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This chapter is from the book

iptables Features

iptables uses the concept of separate rule tables for different kinds of packet processing functionality. These rule tables are implemented as functionally separate table modules. The three primary modules are the rule filter table, the NAT nat table, and the specialized packet-handling mangle table. Each of these three table modules has its own associated module extensions that are dynamically loaded when first referenced, unless you’ve built them directly into the kernel.

The filter table is the default table. The other tables are specified by a command-line option. The basic filter table features include these:

  • Chain-related operations on the three built-in chains (INPUT, OUTPUT, and FORWARD) and on user-defined chains

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  • Target disposition (ACCEPT or DROP)

  • IP header field match operations for protocol, source and destination address, input and output interfaces, and fragment handling

  • Match operations on the TCP, UDP, and ICMP header fields

The filter table has two kinds of feature extensions: target extensions and match extensions. The target extensions include the REJECT packet disposition, the BALANCE and CLUSTERIP targets, the CLASSIFY target, CONNMARK, TRACE, and the LOG and ULOG functionalities. The match extensions support matching on the following:

  • The current connection state

  • Port lists (supported by the multiport module)

  • The hardware Ethernet MAC source address or physical device

  • The type of address, link-layer packet type, or range of IP addresses

  • Various parts of IPSec packets or the IPSec policy

  • The ICMP type

  • The length of the packet

  • The time the packet arrived

  • Every nth packet or random packets

  • The packet sender’s user, group, process, or process group ID

  • The IP header Type of Service (TOS) field (possibly set by the mangle table)

  • The TTL section of the IP header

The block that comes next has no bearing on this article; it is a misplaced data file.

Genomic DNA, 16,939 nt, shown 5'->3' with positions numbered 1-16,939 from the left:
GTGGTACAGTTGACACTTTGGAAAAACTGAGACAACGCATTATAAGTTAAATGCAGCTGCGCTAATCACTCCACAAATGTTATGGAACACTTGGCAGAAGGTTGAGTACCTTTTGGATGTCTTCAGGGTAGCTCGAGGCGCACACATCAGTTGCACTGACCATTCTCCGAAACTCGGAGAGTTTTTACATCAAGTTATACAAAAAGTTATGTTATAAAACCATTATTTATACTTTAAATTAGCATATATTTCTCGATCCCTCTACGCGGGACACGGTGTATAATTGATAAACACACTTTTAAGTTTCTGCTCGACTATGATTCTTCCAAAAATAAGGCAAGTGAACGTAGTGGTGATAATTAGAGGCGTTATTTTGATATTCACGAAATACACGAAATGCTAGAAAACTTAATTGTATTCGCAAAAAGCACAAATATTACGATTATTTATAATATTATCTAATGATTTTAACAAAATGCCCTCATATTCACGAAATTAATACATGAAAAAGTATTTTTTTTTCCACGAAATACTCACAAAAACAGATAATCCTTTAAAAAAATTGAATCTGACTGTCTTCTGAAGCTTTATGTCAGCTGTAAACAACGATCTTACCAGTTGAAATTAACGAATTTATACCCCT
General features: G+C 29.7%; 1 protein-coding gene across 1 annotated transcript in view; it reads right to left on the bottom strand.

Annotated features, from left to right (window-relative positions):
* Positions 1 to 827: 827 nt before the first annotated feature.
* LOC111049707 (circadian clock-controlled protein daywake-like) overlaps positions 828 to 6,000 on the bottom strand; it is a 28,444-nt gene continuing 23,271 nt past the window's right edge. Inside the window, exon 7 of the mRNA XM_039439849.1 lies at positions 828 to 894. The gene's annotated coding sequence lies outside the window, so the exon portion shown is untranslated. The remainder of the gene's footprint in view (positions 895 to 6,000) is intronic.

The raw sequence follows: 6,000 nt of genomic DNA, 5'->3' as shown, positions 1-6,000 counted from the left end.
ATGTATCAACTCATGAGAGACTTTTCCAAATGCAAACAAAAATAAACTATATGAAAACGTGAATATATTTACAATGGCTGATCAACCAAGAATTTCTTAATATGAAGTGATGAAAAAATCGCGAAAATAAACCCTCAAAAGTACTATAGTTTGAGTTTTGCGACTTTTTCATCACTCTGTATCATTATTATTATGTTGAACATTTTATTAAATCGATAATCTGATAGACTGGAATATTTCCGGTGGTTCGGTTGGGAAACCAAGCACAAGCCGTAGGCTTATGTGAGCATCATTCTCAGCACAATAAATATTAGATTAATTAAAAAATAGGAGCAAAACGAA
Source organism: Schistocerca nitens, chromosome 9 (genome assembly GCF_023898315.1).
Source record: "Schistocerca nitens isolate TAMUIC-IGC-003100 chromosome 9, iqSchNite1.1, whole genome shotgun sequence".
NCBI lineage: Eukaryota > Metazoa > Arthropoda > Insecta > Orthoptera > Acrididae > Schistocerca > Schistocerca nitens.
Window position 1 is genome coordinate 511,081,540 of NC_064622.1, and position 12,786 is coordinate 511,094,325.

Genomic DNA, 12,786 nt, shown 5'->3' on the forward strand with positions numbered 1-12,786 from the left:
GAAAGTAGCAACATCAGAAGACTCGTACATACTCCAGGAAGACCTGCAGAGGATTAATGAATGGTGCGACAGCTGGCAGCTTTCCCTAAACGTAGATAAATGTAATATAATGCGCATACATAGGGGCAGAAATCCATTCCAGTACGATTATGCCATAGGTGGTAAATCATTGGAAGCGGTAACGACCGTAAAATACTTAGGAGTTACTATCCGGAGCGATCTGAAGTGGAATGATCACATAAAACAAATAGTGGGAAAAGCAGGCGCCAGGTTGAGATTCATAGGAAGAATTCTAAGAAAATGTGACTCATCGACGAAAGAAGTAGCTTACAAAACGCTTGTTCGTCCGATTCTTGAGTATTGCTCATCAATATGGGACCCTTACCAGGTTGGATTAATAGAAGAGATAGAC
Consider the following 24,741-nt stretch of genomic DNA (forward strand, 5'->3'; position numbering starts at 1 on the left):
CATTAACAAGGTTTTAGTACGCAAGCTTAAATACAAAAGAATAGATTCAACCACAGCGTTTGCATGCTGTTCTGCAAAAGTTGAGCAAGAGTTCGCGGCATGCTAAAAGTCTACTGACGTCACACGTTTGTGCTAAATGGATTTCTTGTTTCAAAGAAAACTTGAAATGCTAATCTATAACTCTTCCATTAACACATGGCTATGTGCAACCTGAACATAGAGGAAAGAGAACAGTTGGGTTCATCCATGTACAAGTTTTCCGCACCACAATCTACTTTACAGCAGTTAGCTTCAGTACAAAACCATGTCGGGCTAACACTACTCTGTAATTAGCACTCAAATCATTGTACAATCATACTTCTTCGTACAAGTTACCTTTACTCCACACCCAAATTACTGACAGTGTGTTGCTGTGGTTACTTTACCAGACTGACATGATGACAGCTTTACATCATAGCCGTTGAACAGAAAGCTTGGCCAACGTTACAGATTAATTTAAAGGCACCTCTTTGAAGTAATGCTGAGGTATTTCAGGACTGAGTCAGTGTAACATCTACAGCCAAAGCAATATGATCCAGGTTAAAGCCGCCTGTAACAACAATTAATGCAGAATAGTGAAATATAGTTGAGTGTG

• The iptables mark field (set by the mangle table)

  • Rate-limited packet matching

The mangle table has two target extensions. The MARK module supports assigning a value to the packet’s mark field that iptables maintains. The TOS module supports setting the value of the TOS field in the IP header.

The nat table has target extension modules for Source and Destination Address Translation and for Port Translation. These modules support these forms of NAT:

  • SNAT—Source NAT.

  • DNAT—Destination NAT.

  • MASQUERADE—A specialized form of source NAT for connections that are assigned a temporary, changeable, dynamically assigned IP address (such as a phone dial-up connection).

  • REDIRECT—A specialized form of destination NAT that redirects the packet to the local host, regardless of the address in the IP header’s destination field.

All TCP state flags can be inspected, and filtering decisions can be made based on the results. iptables can check for stealth scans, for example.

TCP can optionally specify the maximum segment size that the sender is willing to accept in return. Filtering on this one, single TCP option is a very specialized case. The TTL section of the IP header can also be matched and is a specialized case as well.

TCP connection state and ongoing UDP exchange information can be maintained, allowing packet recognition on an ongoing basis rather than on a stateless, packet-by-packet basis. Accepting packets recognized as being part of an established connection allows bypassing the overhead of checking the rule list for each packet. When the initial connection is accepted, subsequent packets can be recognized and allowed.

Generally, the TOS field is of historical interest only. The TOS field is either ignored or used with the newer Differentiated Services definitions by intermediate routers. IP TOS filtering has uses for local packet prioritizing—routing and forwarding among local hosts and the local router.